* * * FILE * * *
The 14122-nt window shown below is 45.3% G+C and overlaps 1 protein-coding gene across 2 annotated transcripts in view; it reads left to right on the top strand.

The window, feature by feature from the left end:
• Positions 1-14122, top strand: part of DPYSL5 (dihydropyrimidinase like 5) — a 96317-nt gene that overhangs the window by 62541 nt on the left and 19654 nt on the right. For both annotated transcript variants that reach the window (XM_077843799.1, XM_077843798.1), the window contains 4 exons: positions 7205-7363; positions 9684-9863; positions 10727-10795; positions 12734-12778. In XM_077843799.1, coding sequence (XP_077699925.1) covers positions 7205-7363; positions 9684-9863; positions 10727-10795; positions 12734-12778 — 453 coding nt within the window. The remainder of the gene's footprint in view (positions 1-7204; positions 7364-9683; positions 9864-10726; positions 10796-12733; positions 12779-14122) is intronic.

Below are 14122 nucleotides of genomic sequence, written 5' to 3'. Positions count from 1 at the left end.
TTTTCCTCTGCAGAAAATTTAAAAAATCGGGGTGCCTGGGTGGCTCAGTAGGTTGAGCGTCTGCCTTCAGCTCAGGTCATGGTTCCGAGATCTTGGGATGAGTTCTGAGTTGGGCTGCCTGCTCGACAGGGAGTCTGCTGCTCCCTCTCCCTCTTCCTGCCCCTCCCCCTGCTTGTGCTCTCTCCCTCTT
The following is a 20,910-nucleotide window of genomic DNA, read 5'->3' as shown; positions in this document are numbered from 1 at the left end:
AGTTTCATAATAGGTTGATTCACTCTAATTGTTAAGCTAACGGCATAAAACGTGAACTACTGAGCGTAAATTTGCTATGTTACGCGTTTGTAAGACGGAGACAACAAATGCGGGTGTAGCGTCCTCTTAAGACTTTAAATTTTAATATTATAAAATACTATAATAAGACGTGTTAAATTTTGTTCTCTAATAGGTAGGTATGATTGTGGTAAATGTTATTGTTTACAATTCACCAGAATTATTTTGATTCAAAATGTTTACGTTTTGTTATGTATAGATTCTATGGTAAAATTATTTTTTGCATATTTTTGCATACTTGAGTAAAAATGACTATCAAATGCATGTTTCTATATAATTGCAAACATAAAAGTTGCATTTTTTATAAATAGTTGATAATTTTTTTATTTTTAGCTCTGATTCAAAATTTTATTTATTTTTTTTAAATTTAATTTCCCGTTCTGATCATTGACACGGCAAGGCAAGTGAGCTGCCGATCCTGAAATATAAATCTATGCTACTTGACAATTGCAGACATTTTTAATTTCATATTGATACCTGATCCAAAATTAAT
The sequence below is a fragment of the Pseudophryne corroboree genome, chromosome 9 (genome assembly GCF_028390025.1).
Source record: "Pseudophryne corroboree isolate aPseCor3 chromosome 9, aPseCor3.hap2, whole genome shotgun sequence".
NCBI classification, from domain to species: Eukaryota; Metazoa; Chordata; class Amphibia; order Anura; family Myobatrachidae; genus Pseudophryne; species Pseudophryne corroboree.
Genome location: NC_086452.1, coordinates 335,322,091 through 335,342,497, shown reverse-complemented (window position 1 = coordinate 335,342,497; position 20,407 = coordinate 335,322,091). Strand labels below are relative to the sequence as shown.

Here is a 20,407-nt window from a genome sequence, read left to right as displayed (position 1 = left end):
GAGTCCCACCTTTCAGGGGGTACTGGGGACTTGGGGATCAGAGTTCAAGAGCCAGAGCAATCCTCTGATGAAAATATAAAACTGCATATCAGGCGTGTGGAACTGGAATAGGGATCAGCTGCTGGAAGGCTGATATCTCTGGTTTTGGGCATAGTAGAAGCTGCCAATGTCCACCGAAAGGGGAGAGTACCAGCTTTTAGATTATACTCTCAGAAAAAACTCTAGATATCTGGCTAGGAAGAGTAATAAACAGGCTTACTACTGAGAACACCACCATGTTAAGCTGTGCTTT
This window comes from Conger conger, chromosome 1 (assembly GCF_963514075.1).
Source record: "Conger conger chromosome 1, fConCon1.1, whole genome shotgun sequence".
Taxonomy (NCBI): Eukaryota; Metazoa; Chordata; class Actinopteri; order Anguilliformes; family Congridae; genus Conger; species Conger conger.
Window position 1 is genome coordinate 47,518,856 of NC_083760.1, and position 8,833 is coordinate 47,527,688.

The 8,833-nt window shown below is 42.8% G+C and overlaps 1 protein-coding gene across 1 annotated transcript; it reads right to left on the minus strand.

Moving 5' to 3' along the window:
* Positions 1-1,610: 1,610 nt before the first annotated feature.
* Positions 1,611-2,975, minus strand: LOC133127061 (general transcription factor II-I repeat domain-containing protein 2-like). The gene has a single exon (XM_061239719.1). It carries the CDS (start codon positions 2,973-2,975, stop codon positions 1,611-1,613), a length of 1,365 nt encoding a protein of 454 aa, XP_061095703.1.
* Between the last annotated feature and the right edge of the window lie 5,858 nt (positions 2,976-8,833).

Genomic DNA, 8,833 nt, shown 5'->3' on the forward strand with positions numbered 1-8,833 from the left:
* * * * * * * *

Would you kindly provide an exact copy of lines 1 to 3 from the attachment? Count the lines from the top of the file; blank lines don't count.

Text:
The 14122-nt window shown below is 45.3% G+C and overlaps 1 protein-coding gene across 2 annotated transcripts in view; it reads left to right on the top strand.

The window, feature by feature from the left end:
• Positions 1-14122, top strand: part of DPYSL5 (dihydropyrimidinase like 5) — a 96317-nt gene that overhangs the window by 62541 nt on the left and 19654 nt on the right. For both annotated transcript variants that reach the window (XM_077843799.1, XM_077843798.1), the window contains 4 exons: positions 7205-7363; positions 9684-9863; positions 10727-10795; positions 12734-12778. In XM_077843799.1, coding sequence (XP_077699925.1) covers positions 7205-7363; positions 9684-9863; positions 10727-10795; positions 12734-12778 — 453 coding nt within the window. The remainder of the gene's footprint in view (positions 1-7204; positions 7364-9683; positions 9864-10726; positions 10796-12733; positions 12779-14122) is intronic.